Fr. Jim Martin on NPR

Culture editor James Martin, S.J., visited Milwaukee recently for the Archdiocese's annual "Pallium Lecture," sponsored by Archbishop Jerome Listecki. While there, he spoke with the NPR show "Lake Effect" on Ignatian spirituality, Jesuit life and the role of humor in the church. Listen here.  (Scroll down to "Living the Jesuit Life.")

Tim Reidy

Advertisement

 

Comments are automatically closed two weeks after an article's initial publication. See our comments policy for more.
JAMES BARRY
6 years 12 months ago
Fr. Martin's comments begin at about 25:30 on this stream.
6 years 12 months ago
This is a wonderful interview.
I wish Fr. Martin though, in speaking of evangelization, would emphasize witness more than explanation, for in our divided society and Church, folks (especially on line) see more angry division and less of the love that Christ wants shown.I think Fr. Kavanaugh, in America, elsewhere has written well on this.
Fr. Martin by example is neither slavish or hypercritical as many are today and his humor is sorely lacking in some comments at this blog and replaced by self righteous stuffiness by posters.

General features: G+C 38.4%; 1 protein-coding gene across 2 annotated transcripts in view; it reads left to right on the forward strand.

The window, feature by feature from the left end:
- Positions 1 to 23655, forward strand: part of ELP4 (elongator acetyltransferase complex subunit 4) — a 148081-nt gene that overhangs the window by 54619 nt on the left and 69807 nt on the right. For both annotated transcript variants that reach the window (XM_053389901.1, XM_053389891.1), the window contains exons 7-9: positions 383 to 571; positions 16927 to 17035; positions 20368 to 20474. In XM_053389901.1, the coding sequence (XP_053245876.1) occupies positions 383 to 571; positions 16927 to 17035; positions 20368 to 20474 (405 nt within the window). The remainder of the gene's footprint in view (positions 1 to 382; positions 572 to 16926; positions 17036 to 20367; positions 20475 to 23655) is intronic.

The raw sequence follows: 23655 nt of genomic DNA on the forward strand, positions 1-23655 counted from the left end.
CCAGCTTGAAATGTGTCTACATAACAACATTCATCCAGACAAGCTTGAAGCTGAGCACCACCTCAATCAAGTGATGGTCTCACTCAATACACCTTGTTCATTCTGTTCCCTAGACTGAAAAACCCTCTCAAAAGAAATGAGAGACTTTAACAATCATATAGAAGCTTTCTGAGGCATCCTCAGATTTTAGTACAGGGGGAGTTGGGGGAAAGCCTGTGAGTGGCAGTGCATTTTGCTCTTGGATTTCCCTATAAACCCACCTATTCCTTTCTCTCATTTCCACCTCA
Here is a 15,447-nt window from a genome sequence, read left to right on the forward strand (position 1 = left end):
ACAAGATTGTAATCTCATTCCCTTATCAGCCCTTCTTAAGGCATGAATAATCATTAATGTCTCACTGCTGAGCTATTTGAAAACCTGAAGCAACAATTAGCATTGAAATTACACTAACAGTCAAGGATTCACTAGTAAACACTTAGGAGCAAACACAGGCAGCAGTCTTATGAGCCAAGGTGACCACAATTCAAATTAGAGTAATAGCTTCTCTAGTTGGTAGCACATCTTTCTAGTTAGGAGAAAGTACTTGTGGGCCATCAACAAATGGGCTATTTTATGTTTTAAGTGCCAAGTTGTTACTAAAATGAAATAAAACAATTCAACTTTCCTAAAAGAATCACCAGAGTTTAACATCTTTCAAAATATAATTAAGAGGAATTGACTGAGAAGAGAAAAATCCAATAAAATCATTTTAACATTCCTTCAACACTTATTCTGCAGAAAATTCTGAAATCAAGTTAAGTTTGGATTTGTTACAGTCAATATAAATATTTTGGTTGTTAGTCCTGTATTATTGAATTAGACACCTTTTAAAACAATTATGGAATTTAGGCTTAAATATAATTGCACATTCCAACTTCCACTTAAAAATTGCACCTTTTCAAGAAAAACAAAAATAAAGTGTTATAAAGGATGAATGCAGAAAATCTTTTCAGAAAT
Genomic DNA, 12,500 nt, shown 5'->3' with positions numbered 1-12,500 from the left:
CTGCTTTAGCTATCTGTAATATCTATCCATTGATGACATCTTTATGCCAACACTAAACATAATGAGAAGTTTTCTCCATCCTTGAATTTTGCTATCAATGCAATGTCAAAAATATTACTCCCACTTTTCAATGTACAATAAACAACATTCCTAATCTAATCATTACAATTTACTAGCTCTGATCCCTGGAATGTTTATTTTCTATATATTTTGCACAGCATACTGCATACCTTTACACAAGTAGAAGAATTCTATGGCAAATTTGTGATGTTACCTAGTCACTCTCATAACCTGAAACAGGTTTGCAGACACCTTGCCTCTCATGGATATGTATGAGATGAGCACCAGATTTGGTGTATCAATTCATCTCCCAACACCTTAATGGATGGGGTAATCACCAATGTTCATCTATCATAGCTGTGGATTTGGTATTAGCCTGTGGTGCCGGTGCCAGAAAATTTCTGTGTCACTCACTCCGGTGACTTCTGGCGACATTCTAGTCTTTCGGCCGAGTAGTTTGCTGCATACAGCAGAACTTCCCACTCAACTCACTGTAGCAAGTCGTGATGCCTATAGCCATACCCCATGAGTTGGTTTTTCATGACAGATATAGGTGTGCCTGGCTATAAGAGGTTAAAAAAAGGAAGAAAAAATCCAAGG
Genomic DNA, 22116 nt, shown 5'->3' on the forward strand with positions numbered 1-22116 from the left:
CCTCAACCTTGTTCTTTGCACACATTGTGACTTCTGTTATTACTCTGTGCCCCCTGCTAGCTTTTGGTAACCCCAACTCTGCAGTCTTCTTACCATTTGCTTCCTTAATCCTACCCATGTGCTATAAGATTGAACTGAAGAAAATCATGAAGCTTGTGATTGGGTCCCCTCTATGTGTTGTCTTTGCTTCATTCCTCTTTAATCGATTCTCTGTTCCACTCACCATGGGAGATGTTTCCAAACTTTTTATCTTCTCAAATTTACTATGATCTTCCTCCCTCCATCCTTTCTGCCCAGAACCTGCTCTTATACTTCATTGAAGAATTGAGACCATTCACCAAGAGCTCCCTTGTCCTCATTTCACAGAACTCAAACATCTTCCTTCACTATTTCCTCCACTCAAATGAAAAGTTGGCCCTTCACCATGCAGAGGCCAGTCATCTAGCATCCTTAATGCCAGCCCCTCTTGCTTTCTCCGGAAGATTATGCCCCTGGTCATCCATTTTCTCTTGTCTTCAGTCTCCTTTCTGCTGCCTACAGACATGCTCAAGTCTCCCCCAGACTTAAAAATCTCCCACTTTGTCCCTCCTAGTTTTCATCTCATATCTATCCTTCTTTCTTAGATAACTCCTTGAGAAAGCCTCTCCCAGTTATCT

Elsewhere, Fr. Martin justly critizcizes Minnesota Dems for their ugly criticiams reacting to the Bishop there.Unfortunately, appreciation of many good things done for the poor by clergy and laity are overlooked because of leaderships politics and policies.
So deep down, religion is suffering at the hands of spirituality because, unlike the early Church: ''see how these Christians love one another. they  need to hear more messages like this and less divisive pieces from both sides and above!

Advertisement

Don't miss the best from America

Sign up for our Newsletter to get the Jesuit perspective on news, faith and culture.

The latest from america

It is astonishing to think that God would choose to enter the world this way: as a fragile newborn who could not even hold up his own head without help.
Ginny Kubitz MoyerOctober 20, 2017
Protestors rally to support Temporary Protected Status near the U.S. Capitol in Washington on Sept. 26. (CNS photo/Tyler Orsburn)
Around 200,000 Salvadorans and 57,000 Hondurans have been residing in the United States for more than 15 years under Temporary Protected Status. But that status is set to expire in early 2018.
J.D. Long-GarcíaOctober 20, 2017
At the heart of Anne Frank’s life and witness is a hopeful faith in humanity.
Leo J. O'Donovan, S.J.October 20, 2017
Forensic police work on the main road in Bidnija, Malta, which leads to Daphne Caruana Galizias house, looking for evidence on the blast that killed the journalist as she was leaving her home, Thursday, Oct. 19, 2017. Caruana Galizia, a harsh critic of Maltese Premier Joseph Muscat, and who reported extensively on corruption on Malta, was killed by a car bomb on Monday. (AP Photo/Rene Rossignaud)
Rarely does the death of a private citizen elicit a formal letter of condolence from the Pope.